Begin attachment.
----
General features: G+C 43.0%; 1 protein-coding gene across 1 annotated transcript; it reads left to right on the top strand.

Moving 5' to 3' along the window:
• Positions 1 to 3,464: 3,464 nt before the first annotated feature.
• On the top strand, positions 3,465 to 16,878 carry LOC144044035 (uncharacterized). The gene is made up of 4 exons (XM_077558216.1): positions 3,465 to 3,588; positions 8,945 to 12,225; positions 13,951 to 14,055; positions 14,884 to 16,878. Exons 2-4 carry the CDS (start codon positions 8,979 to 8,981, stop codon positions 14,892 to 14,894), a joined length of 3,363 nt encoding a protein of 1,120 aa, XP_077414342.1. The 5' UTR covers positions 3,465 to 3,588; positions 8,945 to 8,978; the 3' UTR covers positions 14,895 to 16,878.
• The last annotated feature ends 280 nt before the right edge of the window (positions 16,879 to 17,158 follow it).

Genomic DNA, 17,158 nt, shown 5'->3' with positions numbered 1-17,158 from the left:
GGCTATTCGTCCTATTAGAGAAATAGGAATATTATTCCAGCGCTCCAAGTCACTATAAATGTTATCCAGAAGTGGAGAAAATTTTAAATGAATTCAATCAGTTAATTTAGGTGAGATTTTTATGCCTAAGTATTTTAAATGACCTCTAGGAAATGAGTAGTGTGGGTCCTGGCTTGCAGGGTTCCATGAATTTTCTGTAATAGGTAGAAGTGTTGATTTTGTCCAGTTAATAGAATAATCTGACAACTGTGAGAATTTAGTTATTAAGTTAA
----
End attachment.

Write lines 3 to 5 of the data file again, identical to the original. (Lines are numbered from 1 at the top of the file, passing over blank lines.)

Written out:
• Positions 1 to 3,464: 3,464 nt before the first annotated feature.
• On the top strand, positions 3,465 to 16,878 carry LOC144044035 (uncharacterized). The gene is made up of 4 exons (XM_077558216.1): positions 3,465 to 3,588; positions 8,945 to 12,225; positions 13,951 to 14,055; positions 14,884 to 16,878. Exons 2-4 carry the CDS (start codon positions 8,979 to 8,981, stop codon positions 14,892 to 14,894), a joined length of 3,363 nt encoding a protein of 1,120 aa, XP_077414342.1. The 5' UTR covers positions 3,465 to 3,588; positions 8,945 to 8,978; the 3' UTR covers positions 14,895 to 16,878.
• The last annotated feature ends 280 nt before the right edge of the window (positions 16,879 to 17,158 follow it).